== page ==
Sept. 15, 2006
After Friday dinners
World of potential opens up in online dating.
This is the first in a monthly series on Internet dating, as
well as general dating dos and don'ts.
So, it's another Friday night and people are mingling after a big
Shabbat dinner; or maybe you're at another Saturday night Jew-Do.
You chat with a few friends, survey the familiar crowd and begin
to wonder if you can get home in time for Letterman.
Just as you're about to make a safe exit, Mr. Talks-so-much-about-himself-you-want-to-chew-your-arm-off
comes up to start a conversation. Politely, you listen for an appropriate
amount of time before you mention to him that you have some schmaltz
at home you have to render and head for the door.
"What is wrong with this shtetl?" you ask yourself.
And the answer is right there in a shtetl, even when a sizeable
percentage of people come out to an event, that's not very many;
and usually it's the same faces over and over again. Socializing
at dinners and parties might be fun, but you're not meeting new
people. So if local events are drawing small crowds of just one
or two hundred, that means there must be many people who just aren't
Well, if parties and Shabbat dinners aren't their thing, where do
you find them?
One of the best routes, and still getting better, is through the
Internet. Using sites like www.jdate.com or the new www.jisinglesbc.com,
as well as non-Jewish-specific sites that let you search profiles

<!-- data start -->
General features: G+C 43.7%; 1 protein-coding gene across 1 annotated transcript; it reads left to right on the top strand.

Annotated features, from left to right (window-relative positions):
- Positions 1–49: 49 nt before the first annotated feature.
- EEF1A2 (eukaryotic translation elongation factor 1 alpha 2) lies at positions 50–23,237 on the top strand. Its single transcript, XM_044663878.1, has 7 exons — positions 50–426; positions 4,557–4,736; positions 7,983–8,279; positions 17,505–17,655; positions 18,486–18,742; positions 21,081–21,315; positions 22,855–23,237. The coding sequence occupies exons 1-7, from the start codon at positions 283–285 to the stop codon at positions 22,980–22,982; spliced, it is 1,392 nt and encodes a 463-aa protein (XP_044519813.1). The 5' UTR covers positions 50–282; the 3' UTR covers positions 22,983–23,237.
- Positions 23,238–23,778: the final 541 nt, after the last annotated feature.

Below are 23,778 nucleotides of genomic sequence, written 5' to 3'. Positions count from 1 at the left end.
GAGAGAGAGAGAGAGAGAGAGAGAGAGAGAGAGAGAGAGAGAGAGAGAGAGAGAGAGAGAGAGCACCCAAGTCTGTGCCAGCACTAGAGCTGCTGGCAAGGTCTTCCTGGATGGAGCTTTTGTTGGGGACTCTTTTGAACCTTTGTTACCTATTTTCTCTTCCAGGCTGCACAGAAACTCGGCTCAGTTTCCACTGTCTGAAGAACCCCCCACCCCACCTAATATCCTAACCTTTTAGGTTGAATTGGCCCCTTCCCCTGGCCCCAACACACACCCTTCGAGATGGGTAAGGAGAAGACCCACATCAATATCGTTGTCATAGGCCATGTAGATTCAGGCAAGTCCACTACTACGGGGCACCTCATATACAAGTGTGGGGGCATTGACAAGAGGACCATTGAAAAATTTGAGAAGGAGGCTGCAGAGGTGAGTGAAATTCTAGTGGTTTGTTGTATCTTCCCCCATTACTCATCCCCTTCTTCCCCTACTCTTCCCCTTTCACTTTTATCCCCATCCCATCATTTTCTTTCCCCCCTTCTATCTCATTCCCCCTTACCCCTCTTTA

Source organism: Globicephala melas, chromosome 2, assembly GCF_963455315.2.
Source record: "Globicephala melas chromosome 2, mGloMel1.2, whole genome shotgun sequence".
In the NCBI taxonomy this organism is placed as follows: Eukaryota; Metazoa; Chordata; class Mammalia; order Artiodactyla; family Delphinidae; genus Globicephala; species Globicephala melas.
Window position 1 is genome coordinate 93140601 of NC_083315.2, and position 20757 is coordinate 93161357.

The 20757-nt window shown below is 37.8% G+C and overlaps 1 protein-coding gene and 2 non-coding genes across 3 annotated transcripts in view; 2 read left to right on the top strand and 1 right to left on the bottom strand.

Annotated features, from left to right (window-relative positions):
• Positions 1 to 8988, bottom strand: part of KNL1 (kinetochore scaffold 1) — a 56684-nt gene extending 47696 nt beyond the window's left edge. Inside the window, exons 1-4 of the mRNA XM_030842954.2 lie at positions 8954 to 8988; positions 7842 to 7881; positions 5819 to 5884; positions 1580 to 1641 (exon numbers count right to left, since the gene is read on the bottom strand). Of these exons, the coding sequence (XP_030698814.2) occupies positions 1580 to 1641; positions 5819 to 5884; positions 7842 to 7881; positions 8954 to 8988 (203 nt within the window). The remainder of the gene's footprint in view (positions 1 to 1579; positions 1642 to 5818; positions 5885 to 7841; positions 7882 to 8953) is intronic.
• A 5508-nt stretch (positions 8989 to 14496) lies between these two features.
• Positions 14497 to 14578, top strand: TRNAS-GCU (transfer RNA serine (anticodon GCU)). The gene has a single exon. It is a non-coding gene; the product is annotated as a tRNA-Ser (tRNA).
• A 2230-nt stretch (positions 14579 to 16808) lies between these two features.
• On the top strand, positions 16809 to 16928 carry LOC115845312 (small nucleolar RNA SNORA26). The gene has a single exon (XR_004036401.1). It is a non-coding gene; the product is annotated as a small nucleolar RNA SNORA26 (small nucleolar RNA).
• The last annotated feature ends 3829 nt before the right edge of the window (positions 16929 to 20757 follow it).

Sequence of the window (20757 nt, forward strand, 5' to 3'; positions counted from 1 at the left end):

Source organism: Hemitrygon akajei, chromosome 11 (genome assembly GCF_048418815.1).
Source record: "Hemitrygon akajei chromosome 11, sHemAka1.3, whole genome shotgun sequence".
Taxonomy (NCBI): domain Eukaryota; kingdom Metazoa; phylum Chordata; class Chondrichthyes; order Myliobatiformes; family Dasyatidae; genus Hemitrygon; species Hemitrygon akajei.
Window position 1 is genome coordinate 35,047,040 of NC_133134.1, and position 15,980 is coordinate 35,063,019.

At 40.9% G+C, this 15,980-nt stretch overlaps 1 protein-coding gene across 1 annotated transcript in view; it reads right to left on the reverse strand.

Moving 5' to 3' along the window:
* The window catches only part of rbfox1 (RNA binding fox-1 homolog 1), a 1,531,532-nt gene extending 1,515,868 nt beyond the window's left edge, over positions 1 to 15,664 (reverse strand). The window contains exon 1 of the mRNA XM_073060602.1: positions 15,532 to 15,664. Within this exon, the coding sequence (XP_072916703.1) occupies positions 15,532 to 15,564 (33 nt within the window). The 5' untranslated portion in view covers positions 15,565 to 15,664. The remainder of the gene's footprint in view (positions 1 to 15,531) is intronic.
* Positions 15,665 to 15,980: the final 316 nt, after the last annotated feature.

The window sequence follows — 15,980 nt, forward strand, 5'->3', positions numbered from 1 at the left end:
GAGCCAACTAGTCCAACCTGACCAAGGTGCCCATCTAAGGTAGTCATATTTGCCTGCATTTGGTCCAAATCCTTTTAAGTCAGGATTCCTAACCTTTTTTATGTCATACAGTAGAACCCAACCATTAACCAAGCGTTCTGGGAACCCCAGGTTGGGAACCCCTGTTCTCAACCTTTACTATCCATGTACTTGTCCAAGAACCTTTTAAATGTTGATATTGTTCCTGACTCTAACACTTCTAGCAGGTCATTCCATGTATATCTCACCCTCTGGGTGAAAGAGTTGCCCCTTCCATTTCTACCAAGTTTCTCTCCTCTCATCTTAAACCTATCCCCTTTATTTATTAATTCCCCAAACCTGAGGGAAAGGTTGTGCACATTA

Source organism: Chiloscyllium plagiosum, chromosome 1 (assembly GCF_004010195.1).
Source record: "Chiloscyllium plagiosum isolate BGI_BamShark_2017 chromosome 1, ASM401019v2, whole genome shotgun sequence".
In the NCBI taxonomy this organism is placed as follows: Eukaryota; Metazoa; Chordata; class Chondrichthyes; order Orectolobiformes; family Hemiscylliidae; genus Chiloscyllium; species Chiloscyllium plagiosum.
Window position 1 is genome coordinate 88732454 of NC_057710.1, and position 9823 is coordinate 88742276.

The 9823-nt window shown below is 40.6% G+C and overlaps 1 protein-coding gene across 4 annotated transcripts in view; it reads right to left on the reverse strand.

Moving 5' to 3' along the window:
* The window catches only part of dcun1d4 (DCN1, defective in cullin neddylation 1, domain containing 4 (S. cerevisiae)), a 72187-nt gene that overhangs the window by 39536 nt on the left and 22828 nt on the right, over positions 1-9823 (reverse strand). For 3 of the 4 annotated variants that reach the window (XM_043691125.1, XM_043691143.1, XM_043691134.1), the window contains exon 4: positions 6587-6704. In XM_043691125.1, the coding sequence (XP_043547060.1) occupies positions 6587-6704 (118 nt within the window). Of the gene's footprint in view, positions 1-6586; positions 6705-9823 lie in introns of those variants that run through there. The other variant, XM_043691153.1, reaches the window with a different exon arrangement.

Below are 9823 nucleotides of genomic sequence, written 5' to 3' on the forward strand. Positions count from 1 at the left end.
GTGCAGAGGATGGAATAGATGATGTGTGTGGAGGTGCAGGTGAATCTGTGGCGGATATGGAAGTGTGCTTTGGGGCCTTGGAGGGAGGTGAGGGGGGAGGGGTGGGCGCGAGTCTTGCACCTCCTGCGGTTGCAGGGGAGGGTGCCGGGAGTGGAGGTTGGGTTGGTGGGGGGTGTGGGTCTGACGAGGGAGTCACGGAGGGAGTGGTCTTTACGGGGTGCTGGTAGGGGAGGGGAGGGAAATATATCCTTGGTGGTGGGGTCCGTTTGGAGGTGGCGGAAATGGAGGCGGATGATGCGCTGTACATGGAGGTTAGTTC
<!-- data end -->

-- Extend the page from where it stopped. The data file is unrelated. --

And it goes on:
by religion, will let you open up your world of dating and help
you find those who might be socializing in different circles. In
addition, you can tell a lot about a person by making first contact
online, thus avoiding the scenario mentioned above.
Let's say you were to meet an individual who tended to talk about
his business, his income and his material wealth to the point where
watching Ben Mulroney on the yappy ET Canada is sounding
good. If you met this person at a party, face-to-face, you could
be cornered for a good 20 minutes before feeling enough time had
gone by to excuse yourself to the washroom (to look for an Aspirin).
But if you were chatting with him on a dating site, or through instant
messaging, it's quite likely this self-absorption would come through
loud and clear and you could let him chat away as you make some
coffee, talk on the phone or play Texas Hold'em online.
Conversely, suppose you spot an attractive, interesting-looking
woman across the room at a Jewish function. You might venture over
to start a conversation, only to find out the extent of her Jewish
cultural knowledge is limited to designer clothing and the diamond
trade. Since you started up the conversation, an average amount
of guilt and misguided optimism that "there's more to this
person" would probably keep you stuck in that twosome for a
good 30 minutes.
In addition to being able to multitask, if you were chatting with
either of these people online, you could excuse yourself much more
quickly and easily.
While it's true that you must meet people face to face in order
to get a full impression of what they are like, time spent chatting
with people first online or on the phone, combined with seeing a
photo, allows you to "meet" a greater number of potential
dates and find a lot more people who share your interests.
The tricky part is writing a profile and asking the right questions
online in ways that will bring out the most relevant information
that you need to know before making a decision to meet.
Upcoming columns will deal with how to write a good profile; how
to move from Internet site to messenging, to phone, to meeting in
person; and how to have first dates that always end with both your
Baila Lazarus is a Vancouver freelance writer. She teaches
a course on Internet dating through the Vancouver School Board's
continuing education department. More advice can be found at www.tastierdates.com.
Sign up for online dating at jisinglesbc.com.